Wave Imaging Technology Inc.
Whitepaper: Rock Physics and Fracture Attributes from PSDM

Wave Imaging is one of the few, if not the only, vendor using true angle gathers in depth from PSDM for attribute applications such as AVA and azimuthal anisotropy (fracture) measurement.

Why is this important? See the diagram to the left. In a simple (i.e., 1D) earth, it is very simple to relate offset to incidence angle at the reflector. The same could be said for azimuth angle. However, when the earth has a complex velocity structure and dipping layers, it may be impossible to uniquely convert offset to incidence angle or surface azimuth to reflection azimuth. There are really only two ways to relate offset/surface azimuth to incidence/azimuth angle -- 3D ray tracing in an interval velocity model or PSDM angle decomposition technology like WIT Angle.

Who should be using WIT Angle?

  • Users of DHI technology in the Gulf Coast pressured section
  • Advocates of inversion for advanced unconventional resource reservoir characterization (brittleness, Young's modulus, etc.)
  • Those prospecting with fracture attributes in basins with geologic complexity, like the Niobrara and Marcellus Shales
AVA Attributes from WEM Incidence Angle Gathers

In 2011, we filed our third US Patent application, primarily covering our use of the "hyperbolic mudrock line" to relate VP to VS. AVO technology has utilized Castagna's two-parameter linear mudrock line for years. However, the hyperbolic mudrock line only uses a single parameter to relate VP to VS (see figure at left). Please see our 2011 SEG Abstract to view how a tight range of hyperbolic mudrock line parameters can accurately relate VP to VS for any rock type. The AVA "slope" and "intercept" may be corrupted by biases induced by acquisition of processing. In the abstract, we show that the hyperbolic mudrock line parameter can be related to the ratio of slope and intercept. If, after inversion of angle gathers for slope and intercept, the predicted hyperbolic mudrock line parameter is out of range for the dominant lithology, we can compute a survey-wide calibration for the slope, based on realistic rock physics constraints. At left, please see an example of how our attributes technology has uncovered a known commercial accumulation of gas in a fairly tight Wilcox-age reservoir in South Texas.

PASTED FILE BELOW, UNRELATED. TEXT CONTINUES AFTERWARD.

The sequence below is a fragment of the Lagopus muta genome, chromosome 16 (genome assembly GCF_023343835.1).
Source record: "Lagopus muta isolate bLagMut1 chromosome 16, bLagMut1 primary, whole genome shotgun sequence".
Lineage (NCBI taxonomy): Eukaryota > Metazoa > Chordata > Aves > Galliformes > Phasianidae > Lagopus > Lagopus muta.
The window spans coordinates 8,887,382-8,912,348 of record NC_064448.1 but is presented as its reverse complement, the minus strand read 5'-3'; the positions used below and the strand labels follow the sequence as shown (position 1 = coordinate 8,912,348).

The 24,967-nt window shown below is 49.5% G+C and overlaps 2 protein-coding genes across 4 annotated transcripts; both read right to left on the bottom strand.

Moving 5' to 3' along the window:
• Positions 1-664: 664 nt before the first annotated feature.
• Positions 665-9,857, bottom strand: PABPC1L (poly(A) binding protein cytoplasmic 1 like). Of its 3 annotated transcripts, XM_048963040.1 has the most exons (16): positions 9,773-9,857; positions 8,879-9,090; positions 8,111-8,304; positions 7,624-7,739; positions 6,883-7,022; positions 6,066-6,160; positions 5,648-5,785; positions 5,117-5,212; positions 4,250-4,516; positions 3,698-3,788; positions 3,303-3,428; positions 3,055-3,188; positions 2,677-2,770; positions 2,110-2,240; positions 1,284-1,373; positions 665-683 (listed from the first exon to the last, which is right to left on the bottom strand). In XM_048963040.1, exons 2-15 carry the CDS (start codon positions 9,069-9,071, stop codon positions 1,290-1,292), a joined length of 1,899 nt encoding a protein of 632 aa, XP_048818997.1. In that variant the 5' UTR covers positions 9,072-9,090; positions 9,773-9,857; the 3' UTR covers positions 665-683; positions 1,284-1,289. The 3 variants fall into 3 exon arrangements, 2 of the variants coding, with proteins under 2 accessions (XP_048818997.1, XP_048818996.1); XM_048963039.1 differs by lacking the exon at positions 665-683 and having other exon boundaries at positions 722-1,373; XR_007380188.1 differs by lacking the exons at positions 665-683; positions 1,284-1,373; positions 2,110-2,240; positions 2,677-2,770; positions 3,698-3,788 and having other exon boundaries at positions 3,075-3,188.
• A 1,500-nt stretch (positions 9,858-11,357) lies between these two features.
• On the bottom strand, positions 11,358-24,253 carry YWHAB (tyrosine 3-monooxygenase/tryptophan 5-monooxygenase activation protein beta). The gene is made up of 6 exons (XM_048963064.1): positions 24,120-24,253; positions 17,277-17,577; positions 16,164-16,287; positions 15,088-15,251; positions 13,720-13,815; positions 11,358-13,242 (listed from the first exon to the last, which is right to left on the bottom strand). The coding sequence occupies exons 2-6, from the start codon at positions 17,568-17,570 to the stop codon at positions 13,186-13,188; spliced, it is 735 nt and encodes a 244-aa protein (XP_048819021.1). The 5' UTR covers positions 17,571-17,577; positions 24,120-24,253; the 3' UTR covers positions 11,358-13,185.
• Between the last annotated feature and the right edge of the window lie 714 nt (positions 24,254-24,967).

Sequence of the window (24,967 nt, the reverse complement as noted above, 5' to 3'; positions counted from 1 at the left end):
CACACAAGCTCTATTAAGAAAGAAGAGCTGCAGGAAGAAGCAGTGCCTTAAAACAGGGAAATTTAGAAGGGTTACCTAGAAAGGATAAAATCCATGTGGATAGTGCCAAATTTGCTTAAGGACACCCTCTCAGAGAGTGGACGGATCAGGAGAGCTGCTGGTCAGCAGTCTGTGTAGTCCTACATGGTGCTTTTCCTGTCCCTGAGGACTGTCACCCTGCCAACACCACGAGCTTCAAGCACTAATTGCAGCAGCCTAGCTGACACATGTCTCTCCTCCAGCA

Fracture Attributes from WEM Azimuth Angle Gathers

Fracture prediction from wide-azimuth (WAZ) seismic is taking the onshore E&P world by storm. From hard rocks to unconventional shale plays, operators realize that standard P-wave data can accurately predict fracture orientation and magnitude. Wave Imaging is the only vendor producing true azimuth angle gathers in depth, with its patent pending WIT Angle technology. The advantage of working in depth, with true azimuth angle becomes apparent in complex plays like the Niobrara example at left. When the earth exhibits reflector dip and lateral velocity variation, the predicted fracture orientation and magnitude will be skewed if analyzing time-domain, surface azimuth gathers. We compute an azimuth angle gather at every image point, and fit a sine curve to the amplitude versus azimuth angle to invert for fracture orientation and magnitude, as well as fracture "quality".
After fracture analysis, we utilize fracture quality and proprietary conditioning algorithms to process the computed 3D volumes of fracture orientation and magnitude. Many clients prefer to view the fracture information in horizon slice form, as seen on the left. A structure contour map illustrates that most production on this mature field are on the structural crest. The "hot" colors on the fracture map, shown in yellow and pink, indicate highly fractured zones. The green arrows indicate fracture orientation. Notice how many of the producers in this mature field lie in fractured areas. Our PSDM work allowed the client to identify several undrilled fault blocks, which appear to be fractured.
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